Friday, March 03, 2006
By DEB RIECHMANN, Associated Press Writer -- Friday, 1 hour, 12 minutes ago
HYDERABAD, India - [seen here putting a hand plow over his shoulder during a visit to Acharya N.G. Ranga Agricultural University in Hyderabad, Friday, March 3, 2006. Man at left is unidentified. (AP Photo/Charles Dharapak)] urged Americans worried about a U.S. job drift to India and other countries to welcome, not fear, competition with this rapidly growing nation of 1 billion.
"The classic opportunity for our American farmers and entrepreneurs and small businesses to understand is there is a 300 million-person market of middle class citizens here in India," Bush said Friday during a discussion with young entrepreneurs at a business school here, "and that if we can make a product they want, that it becomes viable."
A day earlier, Bush and Indian Prime Minister Manmohan Singh inked a deal for the United States to provide nuclear fuel, reactors and know-how to help this energy-starved nation meet its growing demand for power, while allowing it to continue developing nuclear weapons.
"Yesterday was a way to put the Cold War behind us," Bush said of the historic nuclear accord.
As part of an effort to nurture economic ties with a nation that was once estranged from the United States, the president flew here to take in both this city's high-tech activity that is helping to drive rapid economic growth and the rural areas around it that lag behind.
The meeting with business leaders and an earlier tour around the dusty campus of an agricultural college were aimed at showcasing ways the United States and India can cooperate to spur innovation across industries.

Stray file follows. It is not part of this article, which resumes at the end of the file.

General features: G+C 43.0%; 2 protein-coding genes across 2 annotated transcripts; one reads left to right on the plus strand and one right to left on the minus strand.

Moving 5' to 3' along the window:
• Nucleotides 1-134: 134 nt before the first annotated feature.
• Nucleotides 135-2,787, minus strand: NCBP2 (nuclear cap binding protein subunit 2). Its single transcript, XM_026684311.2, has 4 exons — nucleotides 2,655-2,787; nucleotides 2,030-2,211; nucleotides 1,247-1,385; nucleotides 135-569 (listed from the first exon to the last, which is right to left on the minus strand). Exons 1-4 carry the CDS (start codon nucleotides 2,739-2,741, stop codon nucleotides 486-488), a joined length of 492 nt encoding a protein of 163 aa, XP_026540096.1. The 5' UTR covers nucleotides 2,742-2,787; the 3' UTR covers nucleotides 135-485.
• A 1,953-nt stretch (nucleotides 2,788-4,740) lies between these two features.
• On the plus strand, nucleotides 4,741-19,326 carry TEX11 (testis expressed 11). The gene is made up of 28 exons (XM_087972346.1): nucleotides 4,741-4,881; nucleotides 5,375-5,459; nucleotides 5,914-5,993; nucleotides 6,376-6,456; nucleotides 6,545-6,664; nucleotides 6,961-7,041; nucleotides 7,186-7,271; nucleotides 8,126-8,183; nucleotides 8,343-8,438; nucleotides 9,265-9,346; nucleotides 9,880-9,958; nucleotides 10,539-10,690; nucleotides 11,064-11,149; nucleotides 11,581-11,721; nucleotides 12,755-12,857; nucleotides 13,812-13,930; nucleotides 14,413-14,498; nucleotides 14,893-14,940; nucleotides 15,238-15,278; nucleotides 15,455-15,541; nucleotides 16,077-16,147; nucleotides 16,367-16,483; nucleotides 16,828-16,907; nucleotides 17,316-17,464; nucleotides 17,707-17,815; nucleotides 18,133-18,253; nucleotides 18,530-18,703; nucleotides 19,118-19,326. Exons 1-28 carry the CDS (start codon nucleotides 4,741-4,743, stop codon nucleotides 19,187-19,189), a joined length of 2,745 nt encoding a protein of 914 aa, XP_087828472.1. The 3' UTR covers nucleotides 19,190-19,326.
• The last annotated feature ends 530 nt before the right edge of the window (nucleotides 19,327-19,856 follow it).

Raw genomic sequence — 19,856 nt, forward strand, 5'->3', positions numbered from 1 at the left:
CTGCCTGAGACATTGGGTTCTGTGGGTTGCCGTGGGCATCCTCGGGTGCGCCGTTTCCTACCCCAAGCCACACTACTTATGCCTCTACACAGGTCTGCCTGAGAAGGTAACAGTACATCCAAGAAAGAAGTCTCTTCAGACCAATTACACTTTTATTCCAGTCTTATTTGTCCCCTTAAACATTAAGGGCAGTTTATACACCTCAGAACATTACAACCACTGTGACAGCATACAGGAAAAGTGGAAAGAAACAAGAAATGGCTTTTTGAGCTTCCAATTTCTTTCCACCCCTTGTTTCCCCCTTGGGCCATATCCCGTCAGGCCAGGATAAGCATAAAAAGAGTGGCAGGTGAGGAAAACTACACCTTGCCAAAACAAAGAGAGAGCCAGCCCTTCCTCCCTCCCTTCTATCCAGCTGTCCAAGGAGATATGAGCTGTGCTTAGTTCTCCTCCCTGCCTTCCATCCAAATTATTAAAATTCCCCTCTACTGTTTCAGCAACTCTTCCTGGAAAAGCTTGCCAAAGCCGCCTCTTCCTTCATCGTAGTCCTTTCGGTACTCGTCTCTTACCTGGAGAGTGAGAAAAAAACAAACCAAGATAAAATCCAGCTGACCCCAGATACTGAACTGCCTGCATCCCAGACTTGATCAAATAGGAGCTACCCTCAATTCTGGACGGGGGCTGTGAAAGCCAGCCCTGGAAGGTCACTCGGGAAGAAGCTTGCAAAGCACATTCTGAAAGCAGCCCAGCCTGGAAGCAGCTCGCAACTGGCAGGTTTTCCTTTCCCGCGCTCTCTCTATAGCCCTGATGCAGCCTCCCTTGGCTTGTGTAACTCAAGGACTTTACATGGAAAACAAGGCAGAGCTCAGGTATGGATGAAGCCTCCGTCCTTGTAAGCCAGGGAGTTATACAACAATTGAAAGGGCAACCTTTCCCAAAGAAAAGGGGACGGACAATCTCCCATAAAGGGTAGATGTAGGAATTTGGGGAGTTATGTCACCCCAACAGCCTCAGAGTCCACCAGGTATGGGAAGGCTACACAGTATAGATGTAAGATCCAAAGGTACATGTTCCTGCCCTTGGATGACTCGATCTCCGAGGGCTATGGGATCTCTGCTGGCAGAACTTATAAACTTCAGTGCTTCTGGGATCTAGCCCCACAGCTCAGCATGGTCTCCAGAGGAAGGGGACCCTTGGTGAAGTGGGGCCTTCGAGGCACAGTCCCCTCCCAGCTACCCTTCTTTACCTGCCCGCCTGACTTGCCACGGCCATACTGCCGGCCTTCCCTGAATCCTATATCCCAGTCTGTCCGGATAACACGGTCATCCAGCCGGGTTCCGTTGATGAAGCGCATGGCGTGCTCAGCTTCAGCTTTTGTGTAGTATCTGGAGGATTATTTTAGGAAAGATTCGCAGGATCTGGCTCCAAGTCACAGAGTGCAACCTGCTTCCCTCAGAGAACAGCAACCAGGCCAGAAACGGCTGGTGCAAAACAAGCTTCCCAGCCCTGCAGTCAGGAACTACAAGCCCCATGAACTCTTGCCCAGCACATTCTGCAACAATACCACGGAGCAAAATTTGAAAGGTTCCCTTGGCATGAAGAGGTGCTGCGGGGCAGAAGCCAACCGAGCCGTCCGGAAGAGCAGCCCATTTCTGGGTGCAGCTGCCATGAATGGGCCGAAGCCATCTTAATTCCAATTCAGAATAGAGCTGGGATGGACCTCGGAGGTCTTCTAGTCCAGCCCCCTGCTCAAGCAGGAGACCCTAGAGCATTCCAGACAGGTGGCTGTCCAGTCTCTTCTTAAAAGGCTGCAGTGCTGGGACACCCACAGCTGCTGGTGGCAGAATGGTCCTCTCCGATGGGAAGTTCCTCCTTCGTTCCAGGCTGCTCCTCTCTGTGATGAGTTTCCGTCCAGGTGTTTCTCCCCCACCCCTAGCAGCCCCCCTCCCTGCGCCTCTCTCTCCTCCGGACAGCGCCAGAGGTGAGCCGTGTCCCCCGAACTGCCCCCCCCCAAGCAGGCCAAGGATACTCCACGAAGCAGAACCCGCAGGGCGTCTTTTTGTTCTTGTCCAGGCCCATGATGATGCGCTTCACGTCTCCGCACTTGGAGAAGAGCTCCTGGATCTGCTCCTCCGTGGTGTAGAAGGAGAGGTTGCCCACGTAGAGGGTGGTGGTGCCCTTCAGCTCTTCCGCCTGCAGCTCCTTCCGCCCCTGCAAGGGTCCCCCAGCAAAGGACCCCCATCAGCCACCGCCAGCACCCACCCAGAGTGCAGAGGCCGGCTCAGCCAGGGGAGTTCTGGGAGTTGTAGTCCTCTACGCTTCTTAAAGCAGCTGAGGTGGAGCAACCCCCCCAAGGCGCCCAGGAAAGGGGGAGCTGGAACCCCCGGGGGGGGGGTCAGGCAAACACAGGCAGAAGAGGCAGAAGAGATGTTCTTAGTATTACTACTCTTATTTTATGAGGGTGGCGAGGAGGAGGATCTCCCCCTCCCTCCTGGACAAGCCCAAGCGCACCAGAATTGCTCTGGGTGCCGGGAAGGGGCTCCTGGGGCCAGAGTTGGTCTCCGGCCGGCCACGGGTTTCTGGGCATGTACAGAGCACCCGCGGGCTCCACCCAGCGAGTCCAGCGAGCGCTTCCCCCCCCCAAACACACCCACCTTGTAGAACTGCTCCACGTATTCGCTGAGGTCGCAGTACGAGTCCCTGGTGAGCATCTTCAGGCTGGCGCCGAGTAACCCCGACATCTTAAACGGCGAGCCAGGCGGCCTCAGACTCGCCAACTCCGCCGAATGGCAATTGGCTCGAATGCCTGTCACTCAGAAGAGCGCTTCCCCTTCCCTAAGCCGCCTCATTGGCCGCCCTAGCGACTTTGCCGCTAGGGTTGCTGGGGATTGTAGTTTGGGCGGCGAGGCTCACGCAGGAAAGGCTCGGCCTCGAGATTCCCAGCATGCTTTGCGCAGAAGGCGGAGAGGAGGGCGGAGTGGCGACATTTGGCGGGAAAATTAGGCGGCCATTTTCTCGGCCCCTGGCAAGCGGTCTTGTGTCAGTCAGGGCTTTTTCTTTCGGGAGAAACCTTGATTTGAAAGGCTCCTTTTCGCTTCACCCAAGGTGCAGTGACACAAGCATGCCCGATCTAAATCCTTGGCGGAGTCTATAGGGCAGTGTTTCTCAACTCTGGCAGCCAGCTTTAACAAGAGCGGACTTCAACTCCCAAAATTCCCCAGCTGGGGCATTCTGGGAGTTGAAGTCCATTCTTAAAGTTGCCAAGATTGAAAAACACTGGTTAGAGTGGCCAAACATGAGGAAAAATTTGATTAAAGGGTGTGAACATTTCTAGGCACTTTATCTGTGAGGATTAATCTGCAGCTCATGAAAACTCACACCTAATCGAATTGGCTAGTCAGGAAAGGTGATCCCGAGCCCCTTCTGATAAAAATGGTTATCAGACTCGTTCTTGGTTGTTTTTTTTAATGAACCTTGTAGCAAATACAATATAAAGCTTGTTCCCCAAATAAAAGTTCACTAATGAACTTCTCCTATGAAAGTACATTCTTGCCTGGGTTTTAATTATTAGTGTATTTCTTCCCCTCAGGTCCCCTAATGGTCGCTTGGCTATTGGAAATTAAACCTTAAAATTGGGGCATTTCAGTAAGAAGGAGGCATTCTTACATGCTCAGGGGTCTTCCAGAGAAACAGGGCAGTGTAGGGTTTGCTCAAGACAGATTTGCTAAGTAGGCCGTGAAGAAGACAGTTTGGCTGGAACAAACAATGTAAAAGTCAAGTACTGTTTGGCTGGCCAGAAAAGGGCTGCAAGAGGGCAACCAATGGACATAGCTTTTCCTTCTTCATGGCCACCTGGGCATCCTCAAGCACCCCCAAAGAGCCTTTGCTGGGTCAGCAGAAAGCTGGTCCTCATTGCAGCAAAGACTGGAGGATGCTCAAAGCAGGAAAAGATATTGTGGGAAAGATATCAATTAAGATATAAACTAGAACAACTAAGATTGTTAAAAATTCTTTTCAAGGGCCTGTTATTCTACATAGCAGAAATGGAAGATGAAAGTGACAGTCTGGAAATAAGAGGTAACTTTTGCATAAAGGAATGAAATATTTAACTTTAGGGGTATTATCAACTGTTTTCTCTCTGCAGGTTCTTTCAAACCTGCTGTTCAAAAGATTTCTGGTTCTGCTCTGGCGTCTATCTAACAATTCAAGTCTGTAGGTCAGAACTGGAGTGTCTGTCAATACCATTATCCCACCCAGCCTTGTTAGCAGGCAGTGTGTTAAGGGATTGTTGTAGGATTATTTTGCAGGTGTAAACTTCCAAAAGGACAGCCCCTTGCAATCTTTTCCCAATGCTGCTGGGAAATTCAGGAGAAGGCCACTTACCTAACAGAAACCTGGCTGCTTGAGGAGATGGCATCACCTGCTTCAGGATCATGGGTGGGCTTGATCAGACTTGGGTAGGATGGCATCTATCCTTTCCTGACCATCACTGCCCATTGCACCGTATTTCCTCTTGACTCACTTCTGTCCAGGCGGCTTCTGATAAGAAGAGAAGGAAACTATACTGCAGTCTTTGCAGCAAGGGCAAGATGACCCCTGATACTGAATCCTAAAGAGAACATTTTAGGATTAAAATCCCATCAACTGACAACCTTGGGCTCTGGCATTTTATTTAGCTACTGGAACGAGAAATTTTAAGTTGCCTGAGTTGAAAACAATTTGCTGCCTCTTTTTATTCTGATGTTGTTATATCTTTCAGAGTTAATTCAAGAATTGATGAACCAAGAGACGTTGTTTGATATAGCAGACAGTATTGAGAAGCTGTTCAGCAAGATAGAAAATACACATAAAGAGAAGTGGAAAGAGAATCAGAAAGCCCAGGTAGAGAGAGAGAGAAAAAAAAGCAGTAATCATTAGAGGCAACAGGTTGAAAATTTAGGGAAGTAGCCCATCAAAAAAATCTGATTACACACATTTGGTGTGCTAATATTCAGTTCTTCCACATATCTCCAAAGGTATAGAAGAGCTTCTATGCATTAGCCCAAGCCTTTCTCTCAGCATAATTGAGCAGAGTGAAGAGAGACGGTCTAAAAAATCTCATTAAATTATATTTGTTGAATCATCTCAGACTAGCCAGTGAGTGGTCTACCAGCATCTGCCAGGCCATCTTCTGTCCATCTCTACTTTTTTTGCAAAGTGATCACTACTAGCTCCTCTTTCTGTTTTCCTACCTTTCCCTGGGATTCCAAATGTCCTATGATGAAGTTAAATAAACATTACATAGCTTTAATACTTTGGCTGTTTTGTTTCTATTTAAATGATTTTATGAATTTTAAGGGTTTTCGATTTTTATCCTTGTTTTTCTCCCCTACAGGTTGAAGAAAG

India's exploding economy has created millions of jobs. India's outsourcing industry alone is expected to bring in $22 billion in revenue this fiscal year, much of that generated by U.S. companies.
"People do lose jobs as a result of globalization and it's painful for those who lose jobs," Bush acknowledged. "Globalization provides great opportunities."
The boom has created millions of jobs along with consumer demands that have attracted American businesses. A luxury goods market has even emerged, with brands like Louis Vuitton and Rolls Royce setting up shop along with consumer demands that have attracted American businesses.
Though 80 percent of Indians live on less than $2 a day, India's middle class has swelled to a number larger the population of the entire United States. The U.S. trade deficit with India, however, nearly doubled between 2001 and 2005 to $10 billion.
D.H.: Just a few thoughts, Mr. Bush:
1. The Cold War was with Russia and China, and ended under Reagan; you are fighting the War on Terra now, and it's not with India; and Indians don't live on reservations.
2. Not many people living on $2 a day will buy French designer bags and Brittish luxury cars, and that won't help the American economy anymore than outsourcing of jobs does.
3. I suppose we could compete better with 300 million Indians living on $2 a day if we repealed all our labor, environmental and safety laws and lowered our standard of living. And, by the way, you forgot to throw in your usual mantra about getting more training. But you did look good with that plow over your shoulder, even though it's not used that way -- something you might have known if you'd ever kept a real job in your entire life.
4. Tell your mother, whom you apparently learned class warfare from, that Katrina evacuees are still living better than they were before the storm, even though most of them got evicted from the hotels FEMA provided last week.
5. And you might try something Marie Antoinette tried in France sometime back when these pesky people ran out of bread -- let 'em eat cake.-Dave Haigler, Abilene, Texas
lawfirm webpage: www.haigler.info
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